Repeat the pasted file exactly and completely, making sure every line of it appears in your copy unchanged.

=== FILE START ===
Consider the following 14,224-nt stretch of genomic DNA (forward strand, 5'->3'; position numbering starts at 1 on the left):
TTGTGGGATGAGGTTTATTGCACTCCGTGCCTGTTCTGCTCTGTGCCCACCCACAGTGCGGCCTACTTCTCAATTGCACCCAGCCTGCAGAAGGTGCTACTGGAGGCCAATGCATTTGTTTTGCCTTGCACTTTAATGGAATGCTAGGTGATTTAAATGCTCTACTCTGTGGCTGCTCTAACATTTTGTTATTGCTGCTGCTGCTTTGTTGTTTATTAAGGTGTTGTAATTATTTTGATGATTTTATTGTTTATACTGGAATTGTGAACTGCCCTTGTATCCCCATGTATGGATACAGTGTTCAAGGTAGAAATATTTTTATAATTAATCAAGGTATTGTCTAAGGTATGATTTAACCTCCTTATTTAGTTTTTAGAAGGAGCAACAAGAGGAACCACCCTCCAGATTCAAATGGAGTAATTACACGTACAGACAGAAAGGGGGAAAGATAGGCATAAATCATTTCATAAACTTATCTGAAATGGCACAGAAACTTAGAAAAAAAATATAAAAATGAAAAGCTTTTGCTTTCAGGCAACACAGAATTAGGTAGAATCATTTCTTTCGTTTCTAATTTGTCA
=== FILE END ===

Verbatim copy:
Consider the following 14,224-nt stretch of genomic DNA (forward strand, 5'->3'; position numbering starts at 1 on the left):
TTGTGGGATGAGGTTTATTGCACTCCGTGCCTGTTCTGCTCTGTGCCCACCCACAGTGCGGCCTACTTCTCAATTGCACCCAGCCTGCAGAAGGTGCTACTGGAGGCCAATGCATTTGTTTTGCCTTGCACTTTAATGGAATGCTAGGTGATTTAAATGCTCTACTCTGTGGCTGCTCTAACATTTTGTTATTGCTGCTGCTGCTTTGTTGTTTATTAAGGTGTTGTAATTATTTTGATGATTTTATTGTTTATACTGGAATTGTGAACTGCCCTTGTATCCCCATGTATGGATACAGTGTTCAAGGTAGAAATATTTTTATAATTAATCAAGGTATTGTCTAAGGTATGATTTAACCTCCTTATTTAGTTTTTAGAAGGAGCAACAAGAGGAACCACCCTCCAGATTCAAATGGAGTAATTACACGTACAGACAGAAAGGGGGAAAGATAGGCATAAATCATTTCATAAACTTATCTGAAATGGCACAGAAACTTAGAAAAAAAATATAAAAATGAAAAGCTTTTGCTTTCAGGCAACACAGAATTAGGTAGAATCATTTCTTTCGTTTCTAATTTGTCA